How To Create Targeted Communication that Gen Y Will Notice
If you’re like most of my clients, you’re hungry to work with that powerful Generation Y demographic as both potential customers and as employees. But, like many of the business coaches, leaders and authors I work with, you still may be pounding your head against a wall when trying to connect with them. Why? If I had to guess, I’d say you’re probably communicating with them in the ways you prefer to communicate. Bad idea!
Generation Y, also known as the Millennials, are roughly between the ages of 18 and 30 and are the first Internet generation. They text before they email, and certainly before they pick up the phone to talk. They have claimed the right to instant gratification: download that Kindle book, order that product online at 3am, ask Siri for an instant answer to a question. Gen Yers grew up immersed in the digital world and expect information and resources to be available at their fingertips. Or thumbs.
That’s why you can’t expect a 20 or 30-year-old to enjoy diving into a textbook or learning through a mundane presentation. Ultimately, you cannot educate, inform, or inspire this group to act until you meet them respectfully where they live and play. Gen Yers live and play in that digital space that exists ten feet above our heads. They consume information in short bursts, and need to feel connected to a larger purpose to buy a product or bring themselves fully to a cause or project.
In her book, “Millennial Leaders,” executive leadership coach Bea Fields celebrates this generation by saying: “Coupled with their unflagging confidence, technological superiority, and indomitable self-esteem, Gen Y is a cultural phenomenon.” Whether you are looking to sell to this demographic or want to attract their talents to your business, understanding and appreciating how Gen Yers work best can give you an edge. To better communicate with this valuable group, consider these four essential approaches.
1. Be honest. This demographic can sniff out B.S. and they redirect their attention away from it in milliseconds. If you’re not communicating with candor, authenticity, and depth, they’ll never take the time to hear you, much less to consider working for you or buying your product. Ask yourself: what’s the heart behind your business? How does buying your product contribute to how this audience feels about themselves? How would devoting years of their life as an employee make them proud of who they are? This demographic requires connection. They want to feel they have legitimate value in the world. They want to matter. Help them connect, through honesty, and they’ll pay attention.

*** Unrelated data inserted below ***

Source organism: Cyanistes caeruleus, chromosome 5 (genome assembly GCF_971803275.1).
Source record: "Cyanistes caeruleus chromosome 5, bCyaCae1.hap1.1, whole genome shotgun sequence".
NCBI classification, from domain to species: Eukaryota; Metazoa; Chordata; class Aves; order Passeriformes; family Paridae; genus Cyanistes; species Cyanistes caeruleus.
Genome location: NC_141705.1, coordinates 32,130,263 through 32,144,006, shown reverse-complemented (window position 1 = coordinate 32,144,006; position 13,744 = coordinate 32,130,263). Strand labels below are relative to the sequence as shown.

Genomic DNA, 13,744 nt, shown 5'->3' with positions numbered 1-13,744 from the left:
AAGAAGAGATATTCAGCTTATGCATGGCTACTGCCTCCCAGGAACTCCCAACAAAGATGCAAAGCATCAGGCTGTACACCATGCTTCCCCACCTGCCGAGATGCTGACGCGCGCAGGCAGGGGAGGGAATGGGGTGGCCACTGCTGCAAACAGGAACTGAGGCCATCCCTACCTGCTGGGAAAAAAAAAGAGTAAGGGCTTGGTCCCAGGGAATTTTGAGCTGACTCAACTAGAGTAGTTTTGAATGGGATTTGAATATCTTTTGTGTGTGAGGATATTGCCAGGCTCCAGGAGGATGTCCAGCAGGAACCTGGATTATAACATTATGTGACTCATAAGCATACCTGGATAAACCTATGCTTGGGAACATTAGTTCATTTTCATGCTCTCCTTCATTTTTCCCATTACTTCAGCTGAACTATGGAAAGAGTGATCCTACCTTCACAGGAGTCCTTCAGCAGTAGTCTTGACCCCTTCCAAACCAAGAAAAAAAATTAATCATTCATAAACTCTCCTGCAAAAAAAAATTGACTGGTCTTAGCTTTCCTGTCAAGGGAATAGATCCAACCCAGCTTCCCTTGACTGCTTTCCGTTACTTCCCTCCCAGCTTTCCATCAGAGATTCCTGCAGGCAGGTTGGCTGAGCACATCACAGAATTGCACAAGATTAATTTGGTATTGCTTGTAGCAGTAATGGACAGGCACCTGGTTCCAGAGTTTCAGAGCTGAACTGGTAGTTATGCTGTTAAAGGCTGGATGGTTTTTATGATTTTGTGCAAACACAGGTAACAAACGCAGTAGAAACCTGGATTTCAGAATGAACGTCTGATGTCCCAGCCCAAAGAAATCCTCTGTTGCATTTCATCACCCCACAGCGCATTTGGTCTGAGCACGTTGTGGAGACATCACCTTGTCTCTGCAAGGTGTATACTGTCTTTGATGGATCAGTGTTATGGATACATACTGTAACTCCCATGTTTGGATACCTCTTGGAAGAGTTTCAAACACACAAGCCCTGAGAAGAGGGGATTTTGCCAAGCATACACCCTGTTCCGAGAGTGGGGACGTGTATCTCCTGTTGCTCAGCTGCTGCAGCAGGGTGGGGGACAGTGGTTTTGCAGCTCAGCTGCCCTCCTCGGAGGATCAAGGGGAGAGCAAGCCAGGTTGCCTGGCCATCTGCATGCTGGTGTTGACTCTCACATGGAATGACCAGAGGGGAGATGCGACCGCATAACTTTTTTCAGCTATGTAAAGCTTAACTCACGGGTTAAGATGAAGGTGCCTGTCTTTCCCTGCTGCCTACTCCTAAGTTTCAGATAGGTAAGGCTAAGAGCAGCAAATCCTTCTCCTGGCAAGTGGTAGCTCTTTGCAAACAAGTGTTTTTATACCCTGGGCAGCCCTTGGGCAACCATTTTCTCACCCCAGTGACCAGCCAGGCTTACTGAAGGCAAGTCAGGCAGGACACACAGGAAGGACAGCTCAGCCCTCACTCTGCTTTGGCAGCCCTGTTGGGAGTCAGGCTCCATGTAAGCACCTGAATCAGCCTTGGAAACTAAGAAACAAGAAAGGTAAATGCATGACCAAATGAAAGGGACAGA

2. Meet them in the digital playground. If you’re trying to communicate with them the way their parents do, you’ll simply never win. It’s like asking kids in grade school to put away the devices they play with at home to learn from textbooks and methodologies that are outdated. Schools that embrace new technology in the classroom are creating learning environments where kids want to immerse themselves and you have an opportunity to think in this direction. Share the story behind your business honestly and then distribute that content in digital formats that are accessible via mobile devices and tablets.
3. Share information in nuggets. You’re talking about a population that appreciates communication in 140 characters or less. They self-edit and expect you to do the same. Instead of throwing a 200-page text on their desk to review, find ways to break up your communication into shorter, poignant modules. Instead of expecting them to read your 1,500-word academic article or blog, consider communicating in chunks of 500 words or less. There is nothing wrong with longer form content, as long as it delivers the goods, but your headline for that content and the sections within it need to be Tweetable.
4. Get Creative. You’re talking to a group that gravitates to the fun. Entertain them through creativity and while you’re making them feel real emotions, you can educate them on your value. Consider the creative vehicle as the highest form of communication with this audience. Well-edited video content, comic illustrations, stylized short films, and experiential events are huge with this crowd.
Despite the advantage of growing up with burgeoning technology, this next generation isn’t so different from previous ones, they simply feel entitled at a younger age to live a life of meaning. That used to have to be earned. Now it’s expected by this demo. Find a way to respect their approach to life and you’ll see that you can learn from them while you teach.